While hunting down broken images in the pdf import, I came across a very weird behaviour, that was seemingly caused by plain C stream IO: every once in a while, streams that were explicitely opnened in binary mode converted 0x0A into 0x0D. One-on-one substitution, not the usual 0x0A to 0x0A 0x0D lineend conversion, notably. I wasted about a day trying to track that down, suspecting everything from crazy filesystem flags, to symbol hijacking during link time (i.e. somebody sneaking in own fwrite/putc/whatever into the binary). Laboriously ruled out one after the other.
Finally, I did what I should have done in the first place: I used a different hex editor. And lo and behold, the trusty midnight commander showed all the files with correct 0x0A. Caught in the act and proven guilty: emacs’ hexl-mode.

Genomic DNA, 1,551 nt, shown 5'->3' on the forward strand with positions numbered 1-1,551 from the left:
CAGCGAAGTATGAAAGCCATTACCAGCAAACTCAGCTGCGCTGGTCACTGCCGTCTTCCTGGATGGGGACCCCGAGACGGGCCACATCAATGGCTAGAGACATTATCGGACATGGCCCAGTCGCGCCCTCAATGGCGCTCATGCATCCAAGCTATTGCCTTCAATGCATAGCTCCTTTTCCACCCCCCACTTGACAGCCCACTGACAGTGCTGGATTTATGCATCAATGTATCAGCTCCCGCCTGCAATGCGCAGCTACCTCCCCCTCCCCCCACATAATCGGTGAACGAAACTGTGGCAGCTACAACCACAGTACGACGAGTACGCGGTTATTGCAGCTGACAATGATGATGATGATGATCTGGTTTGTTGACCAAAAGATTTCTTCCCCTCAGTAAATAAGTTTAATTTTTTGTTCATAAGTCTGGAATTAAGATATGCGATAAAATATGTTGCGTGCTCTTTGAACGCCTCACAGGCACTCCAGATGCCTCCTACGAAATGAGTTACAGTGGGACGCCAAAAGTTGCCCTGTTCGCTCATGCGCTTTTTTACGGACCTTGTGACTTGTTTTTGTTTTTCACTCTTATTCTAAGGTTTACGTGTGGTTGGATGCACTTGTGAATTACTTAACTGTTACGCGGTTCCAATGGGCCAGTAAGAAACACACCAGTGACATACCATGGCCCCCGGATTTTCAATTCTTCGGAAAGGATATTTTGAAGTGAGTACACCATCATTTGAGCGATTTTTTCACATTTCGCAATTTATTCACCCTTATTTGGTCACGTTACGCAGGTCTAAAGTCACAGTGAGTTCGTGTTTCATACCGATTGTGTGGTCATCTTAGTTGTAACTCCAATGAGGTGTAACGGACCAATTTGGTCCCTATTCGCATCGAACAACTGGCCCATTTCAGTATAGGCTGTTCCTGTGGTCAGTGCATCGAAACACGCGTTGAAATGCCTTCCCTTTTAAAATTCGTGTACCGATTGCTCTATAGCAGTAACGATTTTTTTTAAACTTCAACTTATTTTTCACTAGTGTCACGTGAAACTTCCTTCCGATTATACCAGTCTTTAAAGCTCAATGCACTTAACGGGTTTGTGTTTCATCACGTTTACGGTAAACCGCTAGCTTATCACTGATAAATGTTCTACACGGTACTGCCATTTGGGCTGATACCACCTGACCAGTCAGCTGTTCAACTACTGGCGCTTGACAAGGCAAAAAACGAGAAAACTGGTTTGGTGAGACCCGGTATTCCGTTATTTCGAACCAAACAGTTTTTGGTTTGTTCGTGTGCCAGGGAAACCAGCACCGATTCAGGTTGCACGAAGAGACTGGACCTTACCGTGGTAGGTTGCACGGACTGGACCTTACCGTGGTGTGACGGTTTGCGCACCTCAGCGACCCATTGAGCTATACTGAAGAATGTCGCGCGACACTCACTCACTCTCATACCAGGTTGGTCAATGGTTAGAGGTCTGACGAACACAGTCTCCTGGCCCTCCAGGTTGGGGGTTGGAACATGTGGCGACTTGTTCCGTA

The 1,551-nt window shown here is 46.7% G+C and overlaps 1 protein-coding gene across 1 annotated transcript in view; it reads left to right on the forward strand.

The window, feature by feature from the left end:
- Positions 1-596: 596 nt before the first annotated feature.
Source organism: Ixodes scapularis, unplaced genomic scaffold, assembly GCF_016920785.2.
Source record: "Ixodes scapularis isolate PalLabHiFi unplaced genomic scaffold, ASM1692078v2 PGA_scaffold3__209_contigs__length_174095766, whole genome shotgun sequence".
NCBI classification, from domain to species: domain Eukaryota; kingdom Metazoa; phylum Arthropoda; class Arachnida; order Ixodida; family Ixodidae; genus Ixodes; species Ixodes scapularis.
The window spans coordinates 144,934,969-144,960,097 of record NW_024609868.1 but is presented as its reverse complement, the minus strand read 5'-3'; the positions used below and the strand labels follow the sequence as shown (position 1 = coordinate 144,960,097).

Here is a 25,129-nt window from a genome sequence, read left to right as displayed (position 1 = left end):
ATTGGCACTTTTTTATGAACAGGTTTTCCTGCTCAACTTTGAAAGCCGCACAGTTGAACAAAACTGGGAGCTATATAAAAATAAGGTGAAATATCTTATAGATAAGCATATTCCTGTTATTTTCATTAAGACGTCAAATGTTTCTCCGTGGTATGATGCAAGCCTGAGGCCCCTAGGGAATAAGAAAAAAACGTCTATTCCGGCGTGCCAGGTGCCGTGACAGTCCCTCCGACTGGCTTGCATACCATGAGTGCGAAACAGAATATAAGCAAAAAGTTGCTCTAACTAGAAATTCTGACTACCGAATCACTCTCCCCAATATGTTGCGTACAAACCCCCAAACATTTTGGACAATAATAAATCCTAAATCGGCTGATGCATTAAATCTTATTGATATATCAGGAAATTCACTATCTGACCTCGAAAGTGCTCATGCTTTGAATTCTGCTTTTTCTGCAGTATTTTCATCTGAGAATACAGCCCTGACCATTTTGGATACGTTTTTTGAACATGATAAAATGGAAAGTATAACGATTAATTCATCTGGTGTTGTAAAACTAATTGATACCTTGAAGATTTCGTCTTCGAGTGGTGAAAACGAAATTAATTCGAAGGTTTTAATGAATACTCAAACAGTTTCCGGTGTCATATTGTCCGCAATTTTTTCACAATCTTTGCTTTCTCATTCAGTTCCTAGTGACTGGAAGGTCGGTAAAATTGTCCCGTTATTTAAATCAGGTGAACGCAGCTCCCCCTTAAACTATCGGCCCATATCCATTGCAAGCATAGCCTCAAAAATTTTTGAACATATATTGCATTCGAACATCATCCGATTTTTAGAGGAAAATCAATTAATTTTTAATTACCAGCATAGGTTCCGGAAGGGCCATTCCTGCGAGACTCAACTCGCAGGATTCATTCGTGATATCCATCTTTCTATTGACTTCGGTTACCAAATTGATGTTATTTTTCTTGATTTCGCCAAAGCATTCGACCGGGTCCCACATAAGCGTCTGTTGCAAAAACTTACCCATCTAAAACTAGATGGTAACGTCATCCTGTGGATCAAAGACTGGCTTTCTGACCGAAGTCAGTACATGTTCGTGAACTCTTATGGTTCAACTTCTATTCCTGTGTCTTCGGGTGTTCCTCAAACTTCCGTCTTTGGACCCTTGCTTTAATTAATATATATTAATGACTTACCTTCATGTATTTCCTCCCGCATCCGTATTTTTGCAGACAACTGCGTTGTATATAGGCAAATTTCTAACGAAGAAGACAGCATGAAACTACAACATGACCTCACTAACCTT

Well, kind of. It turned out to be a rather unlucky combination of things going wrong: emacs with its buffer encoding scheme, which tries to be smart and detect the actual encoding – if there’s a 0x0A in the file before a 0x0D, emacs assumes raw-text-unix and leaves line ends alone. If there’s a 0x0D in the file before any 0x0A, emancs assumes raw-text-mac, and converts all assumed lineends to 0x0D. And since hexl-mode seems to work on top of an existing buffer (and never loads the file directly from disk), this resulted in the described mess.
So, to save yourself some trouble: don’t trust your tools. And make sure to have files you want to work on with hexl-mode match something in file-coding-system-alist’s content, that enforces binary reads (elc, png, jpeg, ar, gz etc. for my setup).